Panic Attacks are an authentic experience that can cause significant harm to a teen’s mental and physical health. Teens experience panic attacks for various reasons: overwhelming fear or worry, stress from school or social activities, and a lack of understanding and support from family or friends.
Signs of a Panic Attack in Teens
Feelings of anxiety or stress often precede panic attacks and generate adrenaline. They can last anywhere from seconds to minutes. Many find panic attacks intense and disabling. Thoughts or situations that cause fear or anxiety trigger these panic attacks. Yet, they can also occur during everyday activities like taking a walk or going for a run.
Here are some signs of a panic attack:
- Heart palpitations, chest pain, or tightness
- Rapid breathing or shortness of breath
- Dizziness or lightheadedness
- An intense feeling of fear, helplessness, or devastation anxiety
- Sweating or tears (or even sweat)
- Body shakes or tremors
- Adrenaline or intense emotions rush through the body
Causes of Anxiety or Panic Attacks in Teens
A blend of environmental, psychological, and social factors can cause panic attacks. Some possible causes of panic attacks in teens include:
- Feeling overstimulated or stressed because of family problems
- Using drugs and alcohol
- Behavioral or mental health issues like eating disorders such as Anorexia Nervosa or Bipolar Disorder
- Experiencing fear or PTSD after a traumatic experience
- Fear of abandonment or social rejection leads to loneliness or isolation
- Pressure from your parents or other authority figures
- Changes in routine or environment disrupt the person’s equilibrium
- Stress from school or family responsibilities
- Social media exposure such as online bullying may trigger a panic attack
- Different experiences can cause intense emotions like worry, guilt, and sadness
- Going through a tough patch at school or work
Tips and Tricks to Help Your Child During an Anxiety or Panic Attack
First and foremost, it is essential to have a plan for dealing with an emergency. Ensure the plan outlines what acts your child can take during a panic attack, such as going to a nearby safe place, getting help from a friend or family member, and calling for help.
During panic attacks, a parent can also:
- Keep them calm. Use calming techniques, like counting to 10, soothing music, deep breathing exercises, or soothing touches or embraces.
- Seek professional medical attention. If the attack is severe, do not hesitate to contact medical services.
- Draw them to a calming environment. If possible, direct the child to a calming environment, like a comforting room or nature.
- Help them focus. Bring awareness to the present moment. Comfort your child with soothing and supportive words. Let them know that you are here for them.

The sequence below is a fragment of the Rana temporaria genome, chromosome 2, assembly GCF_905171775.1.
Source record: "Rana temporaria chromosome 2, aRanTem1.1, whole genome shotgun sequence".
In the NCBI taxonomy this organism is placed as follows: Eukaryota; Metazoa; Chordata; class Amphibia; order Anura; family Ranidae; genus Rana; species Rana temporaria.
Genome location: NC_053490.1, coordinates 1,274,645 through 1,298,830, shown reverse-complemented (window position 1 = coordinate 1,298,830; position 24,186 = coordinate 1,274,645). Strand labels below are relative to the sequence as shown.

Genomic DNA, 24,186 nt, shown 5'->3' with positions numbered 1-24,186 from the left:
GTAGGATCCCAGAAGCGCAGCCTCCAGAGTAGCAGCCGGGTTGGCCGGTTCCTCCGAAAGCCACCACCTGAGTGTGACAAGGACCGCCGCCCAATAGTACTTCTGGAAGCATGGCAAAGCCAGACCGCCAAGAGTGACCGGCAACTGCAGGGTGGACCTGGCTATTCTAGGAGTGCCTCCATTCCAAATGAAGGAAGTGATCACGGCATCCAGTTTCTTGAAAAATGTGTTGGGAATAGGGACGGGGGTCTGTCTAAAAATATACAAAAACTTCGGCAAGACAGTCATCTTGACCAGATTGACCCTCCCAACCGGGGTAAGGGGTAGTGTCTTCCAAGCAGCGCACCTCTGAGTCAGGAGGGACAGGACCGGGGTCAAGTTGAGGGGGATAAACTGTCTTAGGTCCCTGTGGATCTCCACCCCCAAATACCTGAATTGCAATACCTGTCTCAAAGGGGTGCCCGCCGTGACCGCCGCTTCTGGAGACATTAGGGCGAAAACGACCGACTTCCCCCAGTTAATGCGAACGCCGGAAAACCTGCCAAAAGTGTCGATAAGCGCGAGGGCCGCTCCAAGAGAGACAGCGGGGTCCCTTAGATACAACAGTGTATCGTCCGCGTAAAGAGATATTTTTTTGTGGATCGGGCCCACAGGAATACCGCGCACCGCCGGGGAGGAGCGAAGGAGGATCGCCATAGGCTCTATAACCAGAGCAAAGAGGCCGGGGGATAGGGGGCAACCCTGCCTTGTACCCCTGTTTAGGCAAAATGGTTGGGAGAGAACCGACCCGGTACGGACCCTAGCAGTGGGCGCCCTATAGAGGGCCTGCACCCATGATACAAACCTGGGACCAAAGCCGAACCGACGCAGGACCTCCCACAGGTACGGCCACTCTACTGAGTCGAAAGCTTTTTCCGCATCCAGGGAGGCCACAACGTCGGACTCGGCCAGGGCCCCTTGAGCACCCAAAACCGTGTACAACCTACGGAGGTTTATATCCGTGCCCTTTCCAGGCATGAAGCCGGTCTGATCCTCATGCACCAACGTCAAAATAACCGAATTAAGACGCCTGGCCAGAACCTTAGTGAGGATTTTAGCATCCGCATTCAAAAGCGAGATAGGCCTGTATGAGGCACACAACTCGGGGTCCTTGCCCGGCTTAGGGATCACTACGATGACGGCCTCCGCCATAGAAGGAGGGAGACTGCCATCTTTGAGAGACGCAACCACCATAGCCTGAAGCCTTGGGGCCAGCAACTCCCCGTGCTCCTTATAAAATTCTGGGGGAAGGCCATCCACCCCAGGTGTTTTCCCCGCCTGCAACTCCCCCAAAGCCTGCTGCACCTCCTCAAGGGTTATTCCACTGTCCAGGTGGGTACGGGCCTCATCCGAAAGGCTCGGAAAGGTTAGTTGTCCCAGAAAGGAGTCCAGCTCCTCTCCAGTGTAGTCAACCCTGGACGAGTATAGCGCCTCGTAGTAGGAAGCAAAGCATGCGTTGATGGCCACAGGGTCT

- Avoid making things worse. When your child is in an anxious or panicked state, it’s important not to make things worse. Instead, relax and calmly guide them through the panic.
Build Your Teen’s Resilience and Self-Confidence to Prevent Panic Attacks
We recommend helping your child restore their resilience and self-confidence. Such an approach will help them manage their anxiety long-term. Additionally, it allows them to feel comfortable in their skin and grounded in their lives. It also gives them the tools needed for the challenges of life.
#1. Find a hobby or passion. Talk to your child about their worries and educate them on the best activities to deal with anxiety or stress.
#2. Show the value of helping others. Helping others will allow your teen to use their talents or skills to benefit others. It will build your child’s confidence in themselves and their skills.
#3. Be aware of the expectations you set for your child. Everyone, including children, makes mistakes. Teens are trying to determine their identity, aspirations, and core network. Hence, many find this period stressful, especially if their parents hold the bar so high for them. Instead, focus on helping them take a step back to reassess for proper, steady growth. It’s essential to be aware of your expectations of your teen and how you’re going to help them cope.
#4. Practice relaxation techniques with your child. Suggest to them to focus on positive and helpful things in their lives. It can help take the edge off of their anxiety. Some great relaxation techniques include deep stretching, exercise, deep breathing, meditation, and reciting positive affirmations.
#5. Highlight your teen’s strengths instead of their weaknesses. It’s easy to focus on the negative, but what if we focus on the positives? Consider discussing your child’s strengths with them. Discuss the qualities that make them friendly, caring, intelligent, athletic, or even creative. This will help your child feel more in control and give them a sense of self-efficacy. It will also help them relax and de-stress.
One of the best ways to deal with stress and anxiety is to practice relaxation techniques with your child. When people can relax, they will find it easier to manage their stress. You can help your teen do this by using different relaxation techniques, building their resilience, and restoring their self-esteem. Some relaxation techniques include deep breathing, counting to 10, or focusing on positive thoughts. Furthermore, to develop your teen’s self-esteem, focus on consistent positive reinforcement by providing growth opportunities and sharing your own experiences with them. To build their resilience, focus on teaching moments or seek professional assistance. At Clearfork, we help teens suffering from SUD and mental health issues like anxiety. If your child is currently in need of professional support, we can help you today. Our admissions staff can provide more information about our treatment programs. To find out more, contact Clearfork Academy by calling (888) 966-8604.